Several weeks ago, a Georgia mother of two was convicted of vehicular homicide in the second degree in Cobb County, Georgia. She was not driving or operating a vehicle. This conviction left a good many folks scratching their heads. How could a Georgia citizen be convicted of the death of another person by vehicle when such citizen was not even operating a vehicle or car at the time of death? Let me explain.
On the evening of April 12, 2011, Raquel Nelson, a 29 year old mother of three, was crossing Austell Road near Marietta, Georgia with her children to get to the Somerset Apartments. They made it to the median in the middle of the road and then proceeded westward over the remaining lanes of traffic.
On or around the same time, Jerry L. Guy, a 47 year old man from Marietta, was operating his van and collided into Raquel, her daughter and her son A.J. As a result of the pedestrian collision, A.J. Nelson died. Mr. Guy fled the scene of the collision. He was later apprehended and charged with vehicular homicide in the first degree, among other charges. Guy’s attorney admitted that Guy had drunk alcohol and presumably ingested pain medication earlier on the day of the collision. Guy was also partially blind in one eye. He entered into a plea bargain, and was sentenced to six months in jail and received a five year probation. Meanwhile, the mother, who was not driving a vehicle, was charged with vehicular homicide in the second degree for the death of her son. You can’t make this stuff up.
On July 12, 2011, three months from the date of the incident, Raquel Nelson was convicted in Cobb County of vehicular homicide in the second degree, crossing roadway elsewhere than at a crosswalk and reckless conduct. Her possible sentence included 36 months of prison time. Without going into too much detail, Judge Katherine Tanksley of the Cobb County State Court, offered Ms. Nelson a new trial.
Under Georgia law, a jaywalker can be convicted of vehicular homicide in the second degree. How is this possible? O.C.G.A. 40-6-393, the statute regarding vehicular homicide, states in pertinent part that “[a]ny person who causes the death of another person, without an intention to do so, by violating any provision of this title… commits the offense of homicide by vehicle in the second degree when such violation is the cause of said death…”
By enactment of this statute, the Georgia legislature intended that any person, irregardless of whether or not such person was operating a vehicle, would be guilty of second degree vehicular homicide if such person violated any provision of Title 40 of the Georgia Code and caused the unintentional death of another. Title 40 of the Georgia Code specifically deals with Georgia laws regarding motor vehicles and traffic. And, Title 40 contains a law that requires pedestrians to yield the right of way to all vehicles upon the roadway. O.C.G.A. 40-6-92.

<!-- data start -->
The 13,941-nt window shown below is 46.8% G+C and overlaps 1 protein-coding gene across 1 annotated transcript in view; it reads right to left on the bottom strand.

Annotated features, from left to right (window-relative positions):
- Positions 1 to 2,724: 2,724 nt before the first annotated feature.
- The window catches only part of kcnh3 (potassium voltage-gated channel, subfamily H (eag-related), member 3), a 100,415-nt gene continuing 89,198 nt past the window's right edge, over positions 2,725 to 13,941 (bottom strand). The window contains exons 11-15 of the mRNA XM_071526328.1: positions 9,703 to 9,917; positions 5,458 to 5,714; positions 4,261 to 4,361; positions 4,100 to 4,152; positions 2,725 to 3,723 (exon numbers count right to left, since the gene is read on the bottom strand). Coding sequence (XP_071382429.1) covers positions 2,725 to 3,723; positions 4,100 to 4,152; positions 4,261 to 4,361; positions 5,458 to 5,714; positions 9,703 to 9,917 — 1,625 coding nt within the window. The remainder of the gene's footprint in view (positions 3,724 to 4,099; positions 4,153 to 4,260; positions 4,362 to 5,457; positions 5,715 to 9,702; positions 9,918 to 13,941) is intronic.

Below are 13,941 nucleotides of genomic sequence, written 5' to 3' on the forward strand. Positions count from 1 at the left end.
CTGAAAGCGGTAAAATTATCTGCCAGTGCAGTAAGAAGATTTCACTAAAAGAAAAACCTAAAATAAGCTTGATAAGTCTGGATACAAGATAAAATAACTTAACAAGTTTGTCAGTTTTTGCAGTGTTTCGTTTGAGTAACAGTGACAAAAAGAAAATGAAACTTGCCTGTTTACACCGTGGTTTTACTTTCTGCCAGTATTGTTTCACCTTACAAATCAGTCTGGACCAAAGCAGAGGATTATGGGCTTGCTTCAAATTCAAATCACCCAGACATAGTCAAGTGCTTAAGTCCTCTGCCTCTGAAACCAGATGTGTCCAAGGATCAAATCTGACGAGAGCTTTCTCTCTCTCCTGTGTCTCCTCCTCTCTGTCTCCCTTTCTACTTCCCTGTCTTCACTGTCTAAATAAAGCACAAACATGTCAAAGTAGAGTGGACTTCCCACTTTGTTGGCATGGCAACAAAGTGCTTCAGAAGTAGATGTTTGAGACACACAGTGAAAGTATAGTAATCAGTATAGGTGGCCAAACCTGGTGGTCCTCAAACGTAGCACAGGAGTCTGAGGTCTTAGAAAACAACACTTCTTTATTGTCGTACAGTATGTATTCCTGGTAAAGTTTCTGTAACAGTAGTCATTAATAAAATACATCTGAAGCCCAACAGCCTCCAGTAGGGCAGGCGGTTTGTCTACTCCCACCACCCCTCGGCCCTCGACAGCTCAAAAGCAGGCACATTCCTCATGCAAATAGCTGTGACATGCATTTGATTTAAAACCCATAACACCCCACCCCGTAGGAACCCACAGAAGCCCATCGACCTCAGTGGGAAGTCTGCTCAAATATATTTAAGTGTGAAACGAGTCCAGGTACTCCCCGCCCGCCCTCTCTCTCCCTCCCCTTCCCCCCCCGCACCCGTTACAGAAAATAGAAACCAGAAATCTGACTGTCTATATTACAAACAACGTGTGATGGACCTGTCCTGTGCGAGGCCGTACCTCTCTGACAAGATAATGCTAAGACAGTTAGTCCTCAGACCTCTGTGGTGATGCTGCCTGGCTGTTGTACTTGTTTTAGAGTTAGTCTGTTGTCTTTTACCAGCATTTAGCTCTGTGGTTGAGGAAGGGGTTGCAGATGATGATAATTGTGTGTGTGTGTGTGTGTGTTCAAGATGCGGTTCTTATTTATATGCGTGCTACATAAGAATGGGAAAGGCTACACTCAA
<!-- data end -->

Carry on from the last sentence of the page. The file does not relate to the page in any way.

A person is guilty of vehicular homicide in the second degree if such person violates a law contained within Title 40 and the unintended death of another is caused thereby. The facts reflect that Ms. Nelson led her 4-year-old son, A.J., across the road elsewhere than a crosswalk. As s result, A.J. died. Ms. Nelson did not intend that her child die as a result of her unlawful act. As we know, Raquel Nelson was convicted of crossing a road elsewhere than a crosswalk. This conviction was a violation of Title 40 of the Georgia Code. Thus, Ms. Nelson was found guilty under current law and was convicted of vehicular homicide in the second degree.
This conviction led to an outcry in the national and local media. More than 40 people showed up at Ms. Nelson’s hearing regarding her sentencing and pleaded leniency. Even Sally Flocks, president and CEO of the nonprofit pedestrian advocacy group PEDS, said Cobb County and CCT should revisit how bus stops are placed. “Cobb needs to modernize,” Flocks said. “The population here has evolved. It’s not all just people who drive. And that [vehicular homicide] law needs to be amended to make it only apply to people in vehicles.”
The nearest crosswalk was only 0.3 mile away from the point that Ms. Nelson led her children across the roadway. She was trying to get home before dark. She didn’t intend the death of her son. Yet, the Georgia legislature intended for her conviction under the vehicular homicide statute. It would appear that Georgia citizens’ fight is not in the courtroom or the court of public opinion; rather the fight should be focused in the Georgia legislature and the amendment of the vehicular homicide law in the next legislative session to prevent future unintended results.
The Law Offices of Kevin C. Ford is currently accepting pedestrian collision cases throughout Georgia. If you or a loved one has been injured as the result of the negligence of a motorist, then please contact an experienced injury attorney for a free consultation.